The world's indigenous peoples have contributed vast amounts of data in the development of genetic research. However, there have been some ethical controversies in such studies done in many countries. Therefore, we embarked upon this study to clarify the conceptual differences between researchers and subjects in the genetic research on Taiwan Indigenes, and discuss how to solve these differences in the future studies in this important area. In-depth interviews and questionnaire survey methods were utilized to investigate the understanding and the concept of, and the attitude toward genetics among indigenes, local health care workers, and genetic researchers. Indigenes have very vague concept of genetics; but they feel that an informed consent is necessary before collecting their samples. Indigenes agree that researchers should have more understanding of their culture and living environment before the research can generate more credible results, and they wish researcher can also share study results with them before publication, in order to avoid any negative social impact upon their people. Local health care workers in indigenous area prefer to be informed of the research studies in advance, and they feel a better coordination can avoid multiple collections of samples, and unjustified redundancy. In contrast, genetic researchers are more interested in the research value, but they still agree that an ethic code is necessary to protect the human right of individual donor. However, they are conservative for the idea of group consent. Conclusion: How to achieve a proper balance between medical research in genetics and respect for the basic human rights of worldwide indigenes is a topic that urgently needs to be addressed. A group consent proved by the Community Review Board (CRB) of indigenes is a good mechanism to protect the human right of Taiwan Indigenes.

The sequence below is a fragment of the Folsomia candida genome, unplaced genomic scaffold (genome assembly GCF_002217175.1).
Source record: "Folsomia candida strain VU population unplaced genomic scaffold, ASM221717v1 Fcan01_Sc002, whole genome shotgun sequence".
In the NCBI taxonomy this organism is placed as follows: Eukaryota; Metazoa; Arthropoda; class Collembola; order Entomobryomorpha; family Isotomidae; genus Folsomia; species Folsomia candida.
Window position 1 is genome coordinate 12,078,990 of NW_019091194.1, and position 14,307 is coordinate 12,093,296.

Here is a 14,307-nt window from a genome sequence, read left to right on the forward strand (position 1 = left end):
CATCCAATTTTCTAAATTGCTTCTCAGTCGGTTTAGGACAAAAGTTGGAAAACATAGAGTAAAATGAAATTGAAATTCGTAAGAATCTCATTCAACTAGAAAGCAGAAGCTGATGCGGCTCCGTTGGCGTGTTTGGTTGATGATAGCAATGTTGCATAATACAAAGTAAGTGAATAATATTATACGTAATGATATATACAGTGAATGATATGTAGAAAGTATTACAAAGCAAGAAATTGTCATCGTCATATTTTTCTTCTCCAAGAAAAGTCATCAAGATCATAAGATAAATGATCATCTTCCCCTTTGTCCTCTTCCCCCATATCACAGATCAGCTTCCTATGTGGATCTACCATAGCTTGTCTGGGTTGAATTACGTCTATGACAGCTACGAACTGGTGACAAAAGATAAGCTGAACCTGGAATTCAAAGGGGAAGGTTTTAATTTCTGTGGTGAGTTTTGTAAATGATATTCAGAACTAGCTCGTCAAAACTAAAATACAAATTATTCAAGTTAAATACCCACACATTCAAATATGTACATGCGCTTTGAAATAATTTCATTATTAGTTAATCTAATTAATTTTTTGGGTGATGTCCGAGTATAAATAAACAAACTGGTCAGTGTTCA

|Translated title of the contribution||Conceptual Differences between Researchers and Subjects in Genetic Research on Taiwan Indigenes|
|Original language||Chinese (Traditional)|
|Number of pages||34|
|Publication status||Published - 2010|